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People in Film: Claire Naber Matalqa

Apr 17, 2011

The Head of Institutional Development for the Red Sea Institute of Cinematic Arts in Jordan, as well as U.S. Liaison Officer representing the Royal Film Commission in Los Angeles, Claire Naber Matalqa was born and raised in Jordan. Claire has worked in Amman, London and Sydney in the fields of music, marketing, radio, television and film, and her lifelong passion for writing led to a Masters Degree in Creative Writing at the University of New South Wales in Sydney in 2002. In 2006 Claire returned to her hometown of Amman, and was hired to work alongside Dean James Hindman as Project Manager and one of the founding members of the RSICA. Claire plans to continue writing and producing feature films, as well as collaborating on projects to build cultural bridges between East and West, empowering local talent and sharing the unique voice of a modern Middle East with the world.

DFI: Hi Claire, and thanks for speaking to DFI! Can you tell us a little about yourself?
Claire: My name is Claire Naber Matalqa, I am Jordanian and Australian (on my mum’s side!) and was born and raised in the beautiful city of Amman, in Jordan. I currently work between Aqaba, Amman and Los Angeles as both the Head of Institutional Development for the Red Sea Institute of Cinematic Arts in Jordan, and the U.S. Liaison Officer for the Royal Film Commission of Jordan.

Claire at RSICA.

DFI: How long have you worked in this field, and can you tell us how you got involved in it?
Claire: Over various phases of my life I have worked briefly in television and film, but the beginning of my proper involvement came when I was hired for RSICA in May of 2006. The film industry in Jordan (and around the Middle East) was slowly taking shape, and I found that the first important move was to really research the film and film education industry around the world, as well as what already existed and what was developing in the region.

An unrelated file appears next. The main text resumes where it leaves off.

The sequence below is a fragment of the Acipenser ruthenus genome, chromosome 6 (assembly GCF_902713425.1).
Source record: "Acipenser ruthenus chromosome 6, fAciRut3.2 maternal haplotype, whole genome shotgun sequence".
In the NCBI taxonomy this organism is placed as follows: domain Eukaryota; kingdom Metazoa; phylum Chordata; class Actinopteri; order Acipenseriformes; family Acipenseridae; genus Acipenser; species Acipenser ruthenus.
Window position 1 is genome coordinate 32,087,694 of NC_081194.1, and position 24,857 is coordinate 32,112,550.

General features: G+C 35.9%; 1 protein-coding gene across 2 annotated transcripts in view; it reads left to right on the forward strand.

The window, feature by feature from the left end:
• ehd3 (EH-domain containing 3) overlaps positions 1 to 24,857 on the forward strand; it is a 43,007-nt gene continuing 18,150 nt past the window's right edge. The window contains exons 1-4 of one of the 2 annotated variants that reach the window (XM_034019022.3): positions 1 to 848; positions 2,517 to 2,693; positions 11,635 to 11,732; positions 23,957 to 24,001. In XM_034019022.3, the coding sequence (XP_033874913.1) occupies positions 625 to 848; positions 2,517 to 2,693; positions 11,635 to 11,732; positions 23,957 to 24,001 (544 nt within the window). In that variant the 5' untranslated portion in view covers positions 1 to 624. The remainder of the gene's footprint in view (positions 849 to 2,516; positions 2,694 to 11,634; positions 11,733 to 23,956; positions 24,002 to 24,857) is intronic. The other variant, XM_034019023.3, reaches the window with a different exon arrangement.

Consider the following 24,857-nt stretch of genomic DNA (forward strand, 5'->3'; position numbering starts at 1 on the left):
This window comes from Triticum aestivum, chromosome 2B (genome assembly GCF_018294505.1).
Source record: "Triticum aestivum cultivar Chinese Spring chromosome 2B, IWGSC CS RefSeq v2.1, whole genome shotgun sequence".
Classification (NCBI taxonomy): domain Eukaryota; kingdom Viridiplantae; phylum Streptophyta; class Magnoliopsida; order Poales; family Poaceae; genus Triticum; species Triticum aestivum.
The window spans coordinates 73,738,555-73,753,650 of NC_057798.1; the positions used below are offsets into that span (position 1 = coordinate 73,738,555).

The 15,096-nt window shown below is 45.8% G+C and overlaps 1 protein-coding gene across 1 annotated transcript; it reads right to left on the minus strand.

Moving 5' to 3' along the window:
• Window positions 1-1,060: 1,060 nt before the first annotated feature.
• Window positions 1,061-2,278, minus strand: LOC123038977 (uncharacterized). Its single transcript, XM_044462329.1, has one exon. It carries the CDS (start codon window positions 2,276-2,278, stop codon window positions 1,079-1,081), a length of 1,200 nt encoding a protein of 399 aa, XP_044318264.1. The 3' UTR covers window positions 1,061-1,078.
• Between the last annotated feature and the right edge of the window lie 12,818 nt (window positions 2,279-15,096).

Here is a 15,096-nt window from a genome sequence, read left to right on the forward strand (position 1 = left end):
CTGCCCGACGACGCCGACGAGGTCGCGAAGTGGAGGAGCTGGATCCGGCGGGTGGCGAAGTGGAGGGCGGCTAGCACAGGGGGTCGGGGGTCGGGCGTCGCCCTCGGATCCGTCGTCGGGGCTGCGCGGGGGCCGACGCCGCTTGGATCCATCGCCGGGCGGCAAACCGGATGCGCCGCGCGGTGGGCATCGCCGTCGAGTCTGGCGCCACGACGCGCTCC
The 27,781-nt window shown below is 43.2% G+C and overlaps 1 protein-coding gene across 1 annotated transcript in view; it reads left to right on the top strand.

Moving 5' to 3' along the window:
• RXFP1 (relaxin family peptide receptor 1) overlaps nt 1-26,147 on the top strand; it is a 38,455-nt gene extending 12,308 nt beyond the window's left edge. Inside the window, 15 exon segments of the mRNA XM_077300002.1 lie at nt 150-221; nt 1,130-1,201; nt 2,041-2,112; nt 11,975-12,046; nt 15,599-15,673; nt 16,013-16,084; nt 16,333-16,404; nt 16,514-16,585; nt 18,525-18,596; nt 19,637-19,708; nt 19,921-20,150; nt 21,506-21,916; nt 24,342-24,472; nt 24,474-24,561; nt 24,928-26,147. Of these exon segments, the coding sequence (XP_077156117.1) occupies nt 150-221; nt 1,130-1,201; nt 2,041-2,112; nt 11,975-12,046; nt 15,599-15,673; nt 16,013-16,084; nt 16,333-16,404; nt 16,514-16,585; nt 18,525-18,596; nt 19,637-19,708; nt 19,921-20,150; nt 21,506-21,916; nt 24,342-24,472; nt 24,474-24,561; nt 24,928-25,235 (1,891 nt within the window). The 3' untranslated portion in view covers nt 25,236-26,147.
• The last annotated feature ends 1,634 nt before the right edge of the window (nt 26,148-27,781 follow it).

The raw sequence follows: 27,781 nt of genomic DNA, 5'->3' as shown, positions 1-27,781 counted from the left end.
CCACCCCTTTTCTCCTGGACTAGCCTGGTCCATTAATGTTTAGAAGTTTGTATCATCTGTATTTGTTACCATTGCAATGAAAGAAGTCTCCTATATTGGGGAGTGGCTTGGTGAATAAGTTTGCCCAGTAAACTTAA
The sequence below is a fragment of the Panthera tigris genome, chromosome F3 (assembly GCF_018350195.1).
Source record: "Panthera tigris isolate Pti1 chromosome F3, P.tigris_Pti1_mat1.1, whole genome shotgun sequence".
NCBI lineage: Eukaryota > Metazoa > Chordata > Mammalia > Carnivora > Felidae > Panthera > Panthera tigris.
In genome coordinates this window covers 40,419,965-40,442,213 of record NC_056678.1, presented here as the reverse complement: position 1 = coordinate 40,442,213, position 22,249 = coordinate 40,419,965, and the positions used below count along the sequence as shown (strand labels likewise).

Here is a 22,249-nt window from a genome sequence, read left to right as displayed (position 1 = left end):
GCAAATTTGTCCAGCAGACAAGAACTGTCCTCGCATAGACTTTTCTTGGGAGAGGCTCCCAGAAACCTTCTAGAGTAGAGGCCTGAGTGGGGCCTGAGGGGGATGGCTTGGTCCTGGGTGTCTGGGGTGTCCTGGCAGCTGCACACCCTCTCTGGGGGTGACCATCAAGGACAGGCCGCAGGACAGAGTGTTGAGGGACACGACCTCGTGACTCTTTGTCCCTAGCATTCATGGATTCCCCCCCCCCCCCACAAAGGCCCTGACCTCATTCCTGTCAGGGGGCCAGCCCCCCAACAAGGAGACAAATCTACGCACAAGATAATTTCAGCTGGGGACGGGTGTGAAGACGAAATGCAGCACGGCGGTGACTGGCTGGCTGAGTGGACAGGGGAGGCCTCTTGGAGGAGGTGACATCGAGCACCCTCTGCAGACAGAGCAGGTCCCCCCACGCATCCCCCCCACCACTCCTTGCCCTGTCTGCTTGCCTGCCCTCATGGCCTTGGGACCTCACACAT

DFI: As the Head of Institutional Development for RSICA in Jordan, as well as U.S. Liaison Officer representing the Royal Film Commission in Los Angeles, can you tell us a little about both organisations?
Claire: The Royal Film Commission of Jordan (RFC) was established in 2003 with a mission to develop an internationally competitive Jordanian film industry, as part of HM King Abdulla II’s vision to develop a leading economic and cultural role for Jordan regionally, as well as internationally. There are several important departments to the RFC, including the Capacity Building Department which hosts several production workshops, lectures, writing labs and screenings, as well as provides free film equipment to local filmmakers; and Production Services, which facilitates and supports productions, both local and international, in Jordan, and assists with locations, permits, information, services and communication within the existing local industry.

From HM King Abdulla’s same vision for Jordan arrived the plan for the Red Sea Institute of Cinematic Arts: Jordan’s first graduate school for advanced professional training in film, television and a wide variety of new screen-based media whose mission is to give voice to the unique cultures and extraordinary talents of Jordan and the Middle East to tell their own stories regionally and to the world. Inaugurated in 2008 in Aqaba with the support of an historic collaboration between the Royal Film Commission of Jordan and the University of Southern California’s School of Cinematic Arts, RSICA graduated our first MFA in Cinematic Arts class last May.

The first alumni are all currently working in various parts of the industry in Jordan, the Middle East and the world, carrying the passion forward, each in their own unique and creative way. Some are working in production, making films, setting up businesses, teaching at universities and much more. We are so proud of what they are achieving, and also grateful to have watched them grow as storytellers and filmmakers on the first part of their journey at RSICA. We have another incredible group set to graduate in about a month’s time, and I know they are all capable of truly great things to come, inshalla.

Claire at RSICA's graduation ceremony.

DFI: What inspired you to do take these roles, and what do you feel is accomplished through them? What benefits do they reflect in the community?
Claire: I personally felt that there was nothing more inspiring than a project that incorporated giving back to the country I love to help its growth, empowering local voices, and creating a haven for investment in local talent. On the side of my role here in LA, I can’t think of anything better and more natural than promoting Jordan as an amazing location for productions, and a place where educators can come as part of building a self-sustaining industry, and promoting the real Jordan and all of its authentic, fascinating stories to the world.